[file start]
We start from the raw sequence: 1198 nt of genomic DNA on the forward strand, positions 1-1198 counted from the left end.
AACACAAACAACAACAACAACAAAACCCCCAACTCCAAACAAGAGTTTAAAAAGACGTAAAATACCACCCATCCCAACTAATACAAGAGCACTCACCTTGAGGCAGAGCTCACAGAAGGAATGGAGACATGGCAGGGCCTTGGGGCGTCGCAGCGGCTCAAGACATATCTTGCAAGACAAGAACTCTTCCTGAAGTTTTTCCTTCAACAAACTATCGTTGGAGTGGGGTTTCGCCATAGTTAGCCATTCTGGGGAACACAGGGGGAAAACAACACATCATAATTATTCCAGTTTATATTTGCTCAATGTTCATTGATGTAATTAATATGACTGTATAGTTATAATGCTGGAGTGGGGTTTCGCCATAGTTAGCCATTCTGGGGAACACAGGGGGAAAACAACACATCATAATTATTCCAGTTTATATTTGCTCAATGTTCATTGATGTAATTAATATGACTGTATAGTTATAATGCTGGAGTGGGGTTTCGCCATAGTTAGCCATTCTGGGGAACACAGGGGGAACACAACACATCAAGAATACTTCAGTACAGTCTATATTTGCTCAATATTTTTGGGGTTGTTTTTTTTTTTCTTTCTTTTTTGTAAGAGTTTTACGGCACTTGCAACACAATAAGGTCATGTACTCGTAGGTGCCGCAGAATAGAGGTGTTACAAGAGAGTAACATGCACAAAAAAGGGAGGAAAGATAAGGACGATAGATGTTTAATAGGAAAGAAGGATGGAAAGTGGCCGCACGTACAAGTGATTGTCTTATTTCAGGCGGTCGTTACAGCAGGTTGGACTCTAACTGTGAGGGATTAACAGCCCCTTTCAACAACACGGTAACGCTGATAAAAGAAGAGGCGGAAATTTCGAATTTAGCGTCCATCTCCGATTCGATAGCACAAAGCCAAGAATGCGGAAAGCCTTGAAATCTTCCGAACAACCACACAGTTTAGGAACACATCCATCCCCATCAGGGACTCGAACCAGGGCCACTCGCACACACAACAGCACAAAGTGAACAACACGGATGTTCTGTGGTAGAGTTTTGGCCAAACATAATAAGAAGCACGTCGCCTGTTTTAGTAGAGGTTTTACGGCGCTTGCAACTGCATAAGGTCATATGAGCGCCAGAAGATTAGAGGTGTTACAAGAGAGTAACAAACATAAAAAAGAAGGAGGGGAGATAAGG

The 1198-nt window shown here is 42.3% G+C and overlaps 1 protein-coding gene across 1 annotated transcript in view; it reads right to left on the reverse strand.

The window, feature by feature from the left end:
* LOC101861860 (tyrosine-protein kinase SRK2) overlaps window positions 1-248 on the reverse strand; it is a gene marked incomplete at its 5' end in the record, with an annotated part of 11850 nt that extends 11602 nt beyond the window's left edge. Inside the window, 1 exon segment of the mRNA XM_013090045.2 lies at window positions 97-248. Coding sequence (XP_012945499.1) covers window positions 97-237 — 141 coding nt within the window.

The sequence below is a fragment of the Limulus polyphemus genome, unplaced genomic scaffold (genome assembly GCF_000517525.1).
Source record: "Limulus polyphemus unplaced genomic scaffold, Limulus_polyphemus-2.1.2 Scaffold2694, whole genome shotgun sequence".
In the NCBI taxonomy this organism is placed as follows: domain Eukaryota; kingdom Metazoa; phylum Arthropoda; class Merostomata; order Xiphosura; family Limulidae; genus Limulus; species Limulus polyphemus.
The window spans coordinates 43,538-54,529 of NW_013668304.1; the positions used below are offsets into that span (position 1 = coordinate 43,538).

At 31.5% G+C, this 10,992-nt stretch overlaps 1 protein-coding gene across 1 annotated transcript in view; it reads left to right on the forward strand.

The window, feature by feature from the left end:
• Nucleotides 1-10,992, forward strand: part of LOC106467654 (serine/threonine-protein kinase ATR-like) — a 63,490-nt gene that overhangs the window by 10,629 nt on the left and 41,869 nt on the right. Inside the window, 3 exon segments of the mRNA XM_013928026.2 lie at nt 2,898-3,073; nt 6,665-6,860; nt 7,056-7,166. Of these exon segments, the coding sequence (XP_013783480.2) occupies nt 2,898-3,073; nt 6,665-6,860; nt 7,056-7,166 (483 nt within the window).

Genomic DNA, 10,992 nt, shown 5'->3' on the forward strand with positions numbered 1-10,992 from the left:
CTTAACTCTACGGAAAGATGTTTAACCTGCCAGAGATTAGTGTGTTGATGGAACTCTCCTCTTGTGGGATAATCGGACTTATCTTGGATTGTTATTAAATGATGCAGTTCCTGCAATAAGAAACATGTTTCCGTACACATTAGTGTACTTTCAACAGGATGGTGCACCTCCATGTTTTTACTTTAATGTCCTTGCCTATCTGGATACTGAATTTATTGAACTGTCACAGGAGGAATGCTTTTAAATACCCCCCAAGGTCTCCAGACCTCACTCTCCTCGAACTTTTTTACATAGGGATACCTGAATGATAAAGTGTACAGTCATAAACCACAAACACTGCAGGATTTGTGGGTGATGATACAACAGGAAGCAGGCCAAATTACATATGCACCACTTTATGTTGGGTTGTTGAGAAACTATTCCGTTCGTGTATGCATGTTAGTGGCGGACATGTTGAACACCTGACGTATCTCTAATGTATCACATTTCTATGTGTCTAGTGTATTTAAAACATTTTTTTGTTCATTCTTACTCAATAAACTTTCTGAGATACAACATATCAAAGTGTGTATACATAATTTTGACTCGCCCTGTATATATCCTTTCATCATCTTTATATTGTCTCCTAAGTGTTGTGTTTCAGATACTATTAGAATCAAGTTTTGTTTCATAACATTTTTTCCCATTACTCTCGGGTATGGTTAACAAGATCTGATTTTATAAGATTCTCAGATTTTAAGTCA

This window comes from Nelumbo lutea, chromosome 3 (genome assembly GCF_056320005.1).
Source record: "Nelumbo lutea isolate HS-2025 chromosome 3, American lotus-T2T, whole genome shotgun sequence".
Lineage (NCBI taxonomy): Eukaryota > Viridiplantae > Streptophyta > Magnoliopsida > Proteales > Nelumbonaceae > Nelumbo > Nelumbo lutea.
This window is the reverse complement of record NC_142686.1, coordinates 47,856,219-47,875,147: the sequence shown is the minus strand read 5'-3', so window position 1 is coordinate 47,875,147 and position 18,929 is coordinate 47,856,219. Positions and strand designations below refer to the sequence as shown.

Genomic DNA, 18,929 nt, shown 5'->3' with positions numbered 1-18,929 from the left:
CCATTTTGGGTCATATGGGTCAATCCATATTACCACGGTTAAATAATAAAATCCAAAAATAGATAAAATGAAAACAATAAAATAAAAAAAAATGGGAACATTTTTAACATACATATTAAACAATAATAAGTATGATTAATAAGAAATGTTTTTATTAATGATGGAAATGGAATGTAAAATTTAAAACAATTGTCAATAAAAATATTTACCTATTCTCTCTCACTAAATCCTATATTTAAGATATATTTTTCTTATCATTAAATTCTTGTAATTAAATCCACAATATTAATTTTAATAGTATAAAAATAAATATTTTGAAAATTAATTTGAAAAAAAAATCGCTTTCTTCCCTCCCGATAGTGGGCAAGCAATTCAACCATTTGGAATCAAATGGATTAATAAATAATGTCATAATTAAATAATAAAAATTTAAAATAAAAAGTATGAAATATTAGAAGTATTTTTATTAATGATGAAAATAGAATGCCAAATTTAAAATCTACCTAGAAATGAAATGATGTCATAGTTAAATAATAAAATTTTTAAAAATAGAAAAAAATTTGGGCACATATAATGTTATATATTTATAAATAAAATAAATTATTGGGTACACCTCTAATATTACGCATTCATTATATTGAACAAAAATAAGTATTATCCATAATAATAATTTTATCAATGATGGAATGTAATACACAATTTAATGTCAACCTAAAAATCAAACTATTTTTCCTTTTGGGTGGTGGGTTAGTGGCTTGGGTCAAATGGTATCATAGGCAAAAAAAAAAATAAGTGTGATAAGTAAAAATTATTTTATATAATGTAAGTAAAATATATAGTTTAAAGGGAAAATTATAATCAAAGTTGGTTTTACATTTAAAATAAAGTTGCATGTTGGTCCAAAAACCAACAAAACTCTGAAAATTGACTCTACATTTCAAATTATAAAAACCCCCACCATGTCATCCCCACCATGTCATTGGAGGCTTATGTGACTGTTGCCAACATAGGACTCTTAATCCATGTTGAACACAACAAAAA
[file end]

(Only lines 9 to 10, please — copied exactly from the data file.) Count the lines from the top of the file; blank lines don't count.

The window spans coordinates 43,538-54,529 of NW_013668304.1; the positions used below are offsets into that span (position 1 = coordinate 43,538).

At 31.5% G+C, this 10,992-nt stretch overlaps 1 protein-coding gene across 1 annotated transcript in view; it reads left to right on the forward strand.